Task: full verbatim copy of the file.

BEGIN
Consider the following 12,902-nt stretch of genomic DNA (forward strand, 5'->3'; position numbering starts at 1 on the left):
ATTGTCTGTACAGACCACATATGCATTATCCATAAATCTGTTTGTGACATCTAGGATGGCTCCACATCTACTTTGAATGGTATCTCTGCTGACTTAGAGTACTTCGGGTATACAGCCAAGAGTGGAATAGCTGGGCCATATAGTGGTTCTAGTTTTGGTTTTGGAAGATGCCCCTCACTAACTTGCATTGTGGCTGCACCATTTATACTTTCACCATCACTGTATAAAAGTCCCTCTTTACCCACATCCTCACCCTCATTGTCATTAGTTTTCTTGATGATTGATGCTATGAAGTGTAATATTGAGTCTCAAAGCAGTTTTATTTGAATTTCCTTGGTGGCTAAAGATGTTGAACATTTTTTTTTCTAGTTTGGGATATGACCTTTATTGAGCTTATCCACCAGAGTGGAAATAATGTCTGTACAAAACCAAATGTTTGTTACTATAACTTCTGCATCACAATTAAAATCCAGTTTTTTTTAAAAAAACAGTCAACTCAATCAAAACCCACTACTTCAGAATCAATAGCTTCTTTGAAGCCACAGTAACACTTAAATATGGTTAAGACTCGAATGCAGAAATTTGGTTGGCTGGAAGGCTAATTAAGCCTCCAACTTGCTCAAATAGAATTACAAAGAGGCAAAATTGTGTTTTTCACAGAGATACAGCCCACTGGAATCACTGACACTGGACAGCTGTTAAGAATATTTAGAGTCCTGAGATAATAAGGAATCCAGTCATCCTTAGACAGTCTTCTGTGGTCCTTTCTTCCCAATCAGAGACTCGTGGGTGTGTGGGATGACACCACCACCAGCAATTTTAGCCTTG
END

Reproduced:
Consider the following 12,902-nt stretch of genomic DNA (forward strand, 5'->3'; position numbering starts at 1 on the left):
ATTGTCTGTACAGACCACATATGCATTATCCATAAATCTGTTTGTGACATCTAGGATGGCTCCACATCTACTTTGAATGGTATCTCTGCTGACTTAGAGTACTTCGGGTATACAGCCAAGAGTGGAATAGCTGGGCCATATAGTGGTTCTAGTTTTGGTTTTGGAAGATGCCCCTCACTAACTTGCATTGTGGCTGCACCATTTATACTTTCACCATCACTGTATAAAAGTCCCTCTTTACCCACATCCTCACCCTCATTGTCATTAGTTTTCTTGATGATTGATGCTATGAAGTGTAATATTGAGTCTCAAAGCAGTTTTATTTGAATTTCCTTGGTGGCTAAAGATGTTGAACATTTTTTTTTCTAGTTTGGGATATGACCTTTATTGAGCTTATCCACCAGAGTGGAAATAATGTCTGTACAAAACCAAATGTTTGTTACTATAACTTCTGCATCACAATTAAAATCCAGTTTTTTTTAAAAAAACAGTCAACTCAATCAAAACCCACTACTTCAGAATCAATAGCTTCTTTGAAGCCACAGTAACACTTAAATATGGTTAAGACTCGAATGCAGAAATTTGGTTGGCTGGAAGGCTAATTAAGCCTCCAACTTGCTCAAATAGAATTACAAAGAGGCAAAATTGTGTTTTTCACAGAGATACAGCCCACTGGAATCACTGACACTGGACAGCTGTTAAGAATATTTAGAGTCCTGAGATAATAAGGAATCCAGTCATCCTTAGACAGTCTTCTGTGGTCCTTTCTTCCCAATCAGAGACTCGTGGGTGTGTGGGATGACACCACCACCAGCAATTTTAGCCTTG